financial risk / William_Potter

Surging inflation and rising interest rates represent a mixed bag to the big banks and insurers, suggests DBRS Morningstar in a pair of reports.

With persistently high inflation pushing central banks to raise rates sooner than previously expected, the rating agency is examining the possible impact on financial institutions.

“Rising inflation can negatively affect Canadian insurers through higher operational and claims expenses,” DBRS said.

However, it indicated that these rising costs can typically be passed along to customers, as the sorts of insurance products that are most affected by inflation — such as P&C and group health policies — can raise their prices relatively quickly too.

“Overall, DBRS Morningstar expects that most of the increase in P&C claims related to inflation will be passed on to policyholders over time, limiting the risk for insurers,” said Patrick Douville, vice-president, insurance at DBRS, in a release.

As robust inflation drives interest rates higher, the effects can be mixed for both banks and insurers, the reports suggested.

Higher rates are “typically positive” for insurers over time, DBRS noted.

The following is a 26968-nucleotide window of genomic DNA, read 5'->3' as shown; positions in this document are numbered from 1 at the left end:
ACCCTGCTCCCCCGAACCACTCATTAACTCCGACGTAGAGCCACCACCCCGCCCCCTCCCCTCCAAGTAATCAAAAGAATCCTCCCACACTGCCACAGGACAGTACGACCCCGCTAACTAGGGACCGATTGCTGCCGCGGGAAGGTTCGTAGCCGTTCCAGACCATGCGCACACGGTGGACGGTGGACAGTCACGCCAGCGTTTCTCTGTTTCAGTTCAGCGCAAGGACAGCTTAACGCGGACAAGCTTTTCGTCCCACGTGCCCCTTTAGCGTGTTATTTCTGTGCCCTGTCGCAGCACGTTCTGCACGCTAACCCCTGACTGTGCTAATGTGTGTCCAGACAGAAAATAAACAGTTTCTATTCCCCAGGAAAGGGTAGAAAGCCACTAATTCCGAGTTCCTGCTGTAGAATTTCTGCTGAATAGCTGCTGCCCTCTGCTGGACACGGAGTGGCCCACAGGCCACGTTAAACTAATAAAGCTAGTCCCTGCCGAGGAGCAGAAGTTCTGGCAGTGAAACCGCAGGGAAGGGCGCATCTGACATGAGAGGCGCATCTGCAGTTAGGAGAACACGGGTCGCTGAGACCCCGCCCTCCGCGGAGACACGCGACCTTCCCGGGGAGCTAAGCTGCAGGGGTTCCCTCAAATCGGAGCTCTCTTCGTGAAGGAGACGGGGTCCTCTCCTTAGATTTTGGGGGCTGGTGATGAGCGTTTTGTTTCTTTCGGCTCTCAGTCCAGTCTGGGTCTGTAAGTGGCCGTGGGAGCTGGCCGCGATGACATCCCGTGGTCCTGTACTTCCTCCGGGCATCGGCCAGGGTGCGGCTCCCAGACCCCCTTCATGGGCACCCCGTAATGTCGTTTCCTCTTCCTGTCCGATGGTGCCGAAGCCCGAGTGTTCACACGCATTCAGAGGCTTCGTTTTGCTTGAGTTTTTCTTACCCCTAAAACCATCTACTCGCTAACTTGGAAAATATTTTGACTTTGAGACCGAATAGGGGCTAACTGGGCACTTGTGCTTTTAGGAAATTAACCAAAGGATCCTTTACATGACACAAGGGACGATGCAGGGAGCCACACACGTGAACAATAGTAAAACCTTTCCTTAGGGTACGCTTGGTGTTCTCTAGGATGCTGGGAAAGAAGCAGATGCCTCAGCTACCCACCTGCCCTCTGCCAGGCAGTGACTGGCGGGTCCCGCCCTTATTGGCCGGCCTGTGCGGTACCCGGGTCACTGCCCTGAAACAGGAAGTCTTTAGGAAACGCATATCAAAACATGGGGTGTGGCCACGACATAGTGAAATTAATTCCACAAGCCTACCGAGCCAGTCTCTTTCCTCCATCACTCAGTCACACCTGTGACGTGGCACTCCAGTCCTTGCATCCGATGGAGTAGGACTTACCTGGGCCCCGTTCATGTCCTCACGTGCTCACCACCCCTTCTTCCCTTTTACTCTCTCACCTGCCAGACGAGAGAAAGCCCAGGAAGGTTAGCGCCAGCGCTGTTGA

Yet the initial impact of higher rates can have negative impacts on earnings and capital, it said.

And “above a certain level, higher interest rates may do more harm than good for insurers if they lead to an economic downturn with increased defaults and declining asset valuations,” it noted.

“The best scenario for Canadian insurers’ credit profile is one of controlled inflation and measured interest rate increases, as both deflationary and runaway inflation scenarios pose additional risk to the industry,” the report said.

In a separate report, DBRS said that rising interest rates are also generally a good thing for banks.

“Rising interest rates are a positive for banks, as their balance sheets are asset-sensitive (assets will reprice higher faster than liabilities). Thus, net interest margins should expand, bolstering profitability,” the report said.

However, it noted that, as rates rise, so do debt servicing costs, which could lead to more household financial stress. New borrowing also becomes more costly, it added.